Parkview Health Adds New Helicopter To Samaritan Fleet

May 18, 2024 at 1:00 a.m.


FORT WAYNE – Parkview Health is adding a new helicopter to its Samaritan Flight Program. Designed around a patient’s critical care needs, the new aircraft features advanced technology and flexibility specifically for rapid emergency response situations.
Parkview currently operates two American Eurocopter 365 N-2 Dauphin medical helicopters from bases in Fort Wayne (Samaritan 1) and Rochester (Samaritan 2). A Leonardo AW169 is being added to replace Samaritan 2 in Rochester and the current Samaritan 2 will become Samaritan 1, based in Fort Wayne. While no longer in regular service, the current Samaritan 1 will remain available to be used as a backup.
“This year will mark 35 years the Samaritan Flight Program has been serving our region, and in that time, we’ve seen incredible growth in aircraft safety and operational efficiency,” said Chad Owen, director of communications, EMS and flight services for Parkview EMS and Parkview Samaritan. “We are excited to welcome the Leonardo to our fleet and know that its advanced capabilities and patient-centered design will further support our caregivers in providing rapid emergency care.”
The Leonardo can travel up to 166 miles per hour and allows medical professionals ample room to provide critical care in the cabin. Up to two adult patient stretchers may be positioned two ways, with 360-degree access to the patient. Up to four seats are available for caregivers, with wide doors for safe, easy loading and unloading.
Safety is also paramount on the ground, with high clearance of the main and tail rotor blades. When the rotor blades are fully stopped, an auxiliary power unit mode allows for the continued operation of heating/air conditioning, radios and electrical support for medical equipment. This feature can be particularly important to emergency response partners, like ground ambulances, on the scene of an emergency.
In the cockpit, an open avionics glass design allows the pilot greater visualization and situational awareness. Onboard weather radar, satellite navigation and fully functional, four-axis auto pilot capabilities round out the Leonardo’s features.
“We know our community recognizes the hum of a Samaritan helicopter flying over, but the Leonardo will sound different than the Dauphin model they’re used to,” Owen added. “Although it will have its own unique sound, the mission remains the same – to quickly and safely serve our community during their time of greatest need.”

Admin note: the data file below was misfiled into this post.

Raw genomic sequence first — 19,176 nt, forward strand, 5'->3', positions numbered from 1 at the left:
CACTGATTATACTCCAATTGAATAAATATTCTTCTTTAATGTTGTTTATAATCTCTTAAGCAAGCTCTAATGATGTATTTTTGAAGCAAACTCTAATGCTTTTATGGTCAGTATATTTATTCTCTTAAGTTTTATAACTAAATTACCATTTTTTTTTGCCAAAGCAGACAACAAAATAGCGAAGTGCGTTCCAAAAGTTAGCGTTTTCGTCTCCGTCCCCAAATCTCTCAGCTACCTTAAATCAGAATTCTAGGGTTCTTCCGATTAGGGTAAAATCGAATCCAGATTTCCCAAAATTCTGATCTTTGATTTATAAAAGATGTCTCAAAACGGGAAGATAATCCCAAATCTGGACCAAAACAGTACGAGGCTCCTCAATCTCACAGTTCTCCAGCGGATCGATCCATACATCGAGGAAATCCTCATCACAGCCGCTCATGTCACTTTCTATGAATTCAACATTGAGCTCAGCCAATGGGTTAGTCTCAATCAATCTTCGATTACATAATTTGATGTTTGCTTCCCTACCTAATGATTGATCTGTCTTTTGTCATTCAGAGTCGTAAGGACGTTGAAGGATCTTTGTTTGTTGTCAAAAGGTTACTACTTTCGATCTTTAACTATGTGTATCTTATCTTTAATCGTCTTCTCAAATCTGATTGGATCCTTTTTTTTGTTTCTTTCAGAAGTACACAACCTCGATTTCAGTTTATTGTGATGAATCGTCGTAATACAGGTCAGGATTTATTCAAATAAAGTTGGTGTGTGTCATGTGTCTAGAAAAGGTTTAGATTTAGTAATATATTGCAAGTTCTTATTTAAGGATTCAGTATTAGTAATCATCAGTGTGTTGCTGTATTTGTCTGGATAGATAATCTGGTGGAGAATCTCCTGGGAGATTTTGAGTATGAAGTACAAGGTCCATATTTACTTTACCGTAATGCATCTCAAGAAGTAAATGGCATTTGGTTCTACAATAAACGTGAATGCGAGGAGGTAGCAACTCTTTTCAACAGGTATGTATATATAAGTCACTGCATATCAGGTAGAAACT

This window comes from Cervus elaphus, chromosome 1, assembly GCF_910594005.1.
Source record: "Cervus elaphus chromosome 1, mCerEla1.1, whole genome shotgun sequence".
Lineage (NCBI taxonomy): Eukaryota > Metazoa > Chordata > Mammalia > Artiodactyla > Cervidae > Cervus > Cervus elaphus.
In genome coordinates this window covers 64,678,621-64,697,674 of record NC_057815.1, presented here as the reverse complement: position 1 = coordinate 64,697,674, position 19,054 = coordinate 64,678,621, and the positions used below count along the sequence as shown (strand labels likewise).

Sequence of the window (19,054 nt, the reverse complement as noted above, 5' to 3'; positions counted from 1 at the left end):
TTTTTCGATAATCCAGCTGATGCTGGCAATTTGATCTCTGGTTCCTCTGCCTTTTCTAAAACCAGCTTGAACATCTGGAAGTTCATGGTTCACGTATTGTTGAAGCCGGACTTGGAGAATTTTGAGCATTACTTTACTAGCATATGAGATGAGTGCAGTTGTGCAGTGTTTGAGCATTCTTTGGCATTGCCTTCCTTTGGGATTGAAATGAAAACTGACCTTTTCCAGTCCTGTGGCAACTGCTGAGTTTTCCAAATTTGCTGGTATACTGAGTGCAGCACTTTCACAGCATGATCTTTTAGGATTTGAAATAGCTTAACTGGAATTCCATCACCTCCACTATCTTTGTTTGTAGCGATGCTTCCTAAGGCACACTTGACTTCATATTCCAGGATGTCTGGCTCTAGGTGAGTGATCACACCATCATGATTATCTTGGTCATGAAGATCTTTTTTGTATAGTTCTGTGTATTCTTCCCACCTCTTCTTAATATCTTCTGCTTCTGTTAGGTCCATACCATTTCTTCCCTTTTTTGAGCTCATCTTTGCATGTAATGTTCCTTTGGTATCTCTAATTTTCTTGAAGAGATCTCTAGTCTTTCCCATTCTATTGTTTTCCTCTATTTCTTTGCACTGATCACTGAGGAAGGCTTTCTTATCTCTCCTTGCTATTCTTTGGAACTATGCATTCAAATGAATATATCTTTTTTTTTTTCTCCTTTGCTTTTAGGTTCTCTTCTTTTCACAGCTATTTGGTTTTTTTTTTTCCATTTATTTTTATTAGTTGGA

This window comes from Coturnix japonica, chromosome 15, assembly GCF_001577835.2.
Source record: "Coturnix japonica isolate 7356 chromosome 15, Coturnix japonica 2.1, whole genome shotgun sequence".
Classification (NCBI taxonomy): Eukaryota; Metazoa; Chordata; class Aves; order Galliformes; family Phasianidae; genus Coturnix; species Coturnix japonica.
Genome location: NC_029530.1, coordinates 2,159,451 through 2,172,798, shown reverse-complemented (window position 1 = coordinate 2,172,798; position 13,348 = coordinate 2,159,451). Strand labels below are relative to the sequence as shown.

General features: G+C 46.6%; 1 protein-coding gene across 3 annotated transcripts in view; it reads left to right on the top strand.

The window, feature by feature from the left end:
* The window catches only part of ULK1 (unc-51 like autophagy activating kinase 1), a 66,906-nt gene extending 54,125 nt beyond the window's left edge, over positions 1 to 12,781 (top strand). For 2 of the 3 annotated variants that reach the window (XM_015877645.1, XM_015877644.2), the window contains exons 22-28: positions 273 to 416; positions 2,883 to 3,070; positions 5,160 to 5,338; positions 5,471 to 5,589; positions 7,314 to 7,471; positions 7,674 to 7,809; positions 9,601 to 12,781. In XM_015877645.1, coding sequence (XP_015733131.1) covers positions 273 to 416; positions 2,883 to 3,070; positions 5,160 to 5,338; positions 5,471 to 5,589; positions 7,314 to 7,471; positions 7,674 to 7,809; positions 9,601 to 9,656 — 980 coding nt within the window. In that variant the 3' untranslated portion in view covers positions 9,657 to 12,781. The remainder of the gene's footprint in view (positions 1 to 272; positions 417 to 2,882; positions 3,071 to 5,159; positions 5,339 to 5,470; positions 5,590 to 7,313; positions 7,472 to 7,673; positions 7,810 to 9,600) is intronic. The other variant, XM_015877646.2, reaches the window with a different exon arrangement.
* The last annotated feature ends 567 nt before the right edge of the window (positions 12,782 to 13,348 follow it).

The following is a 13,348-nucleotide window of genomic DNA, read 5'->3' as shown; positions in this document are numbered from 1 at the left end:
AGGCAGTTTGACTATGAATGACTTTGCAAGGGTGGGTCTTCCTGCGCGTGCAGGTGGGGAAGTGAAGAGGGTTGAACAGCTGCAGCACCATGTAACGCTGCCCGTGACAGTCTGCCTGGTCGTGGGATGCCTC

FORT WAYNE – Parkview Health is adding a new helicopter to its Samaritan Flight Program. Designed around a patient’s critical care needs, the new aircraft features advanced technology and flexibility specifically for rapid emergency response situations.
Parkview currently operates two American Eurocopter 365 N-2 Dauphin medical helicopters from bases in Fort Wayne (Samaritan 1) and Rochester (Samaritan 2). A Leonardo AW169 is being added to replace Samaritan 2 in Rochester and the current Samaritan 2 will become Samaritan 1, based in Fort Wayne. While no longer in regular service, the current Samaritan 1 will remain available to be used as a backup.
“This year will mark 35 years the Samaritan Flight Program has been serving our region, and in that time, we’ve seen incredible growth in aircraft safety and operational efficiency,” said Chad Owen, director of communications, EMS and flight services for Parkview EMS and Parkview Samaritan. “We are excited to welcome the Leonardo to our fleet and know that its advanced capabilities and patient-centered design will further support our caregivers in providing rapid emergency care.”
The Leonardo can travel up to 166 miles per hour and allows medical professionals ample room to provide critical care in the cabin. Up to two adult patient stretchers may be positioned two ways, with 360-degree access to the patient. Up to four seats are available for caregivers, with wide doors for safe, easy loading and unloading.
Safety is also paramount on the ground, with high clearance of the main and tail rotor blades. When the rotor blades are fully stopped, an auxiliary power unit mode allows for the continued operation of heating/air conditioning, radios and electrical support for medical equipment. This feature can be particularly important to emergency response partners, like ground ambulances, on the scene of an emergency.
In the cockpit, an open avionics glass design allows the pilot greater visualization and situational awareness. Onboard weather radar, satellite navigation and fully functional, four-axis auto pilot capabilities round out the Leonardo’s features.
“We know our community recognizes the hum of a Samaritan helicopter flying over, but the Leonardo will sound different than the Dauphin model they’re used to,” Owen added. “Although it will have its own unique sound, the mission remains the same – to quickly and safely serve our community during their time of greatest need.”

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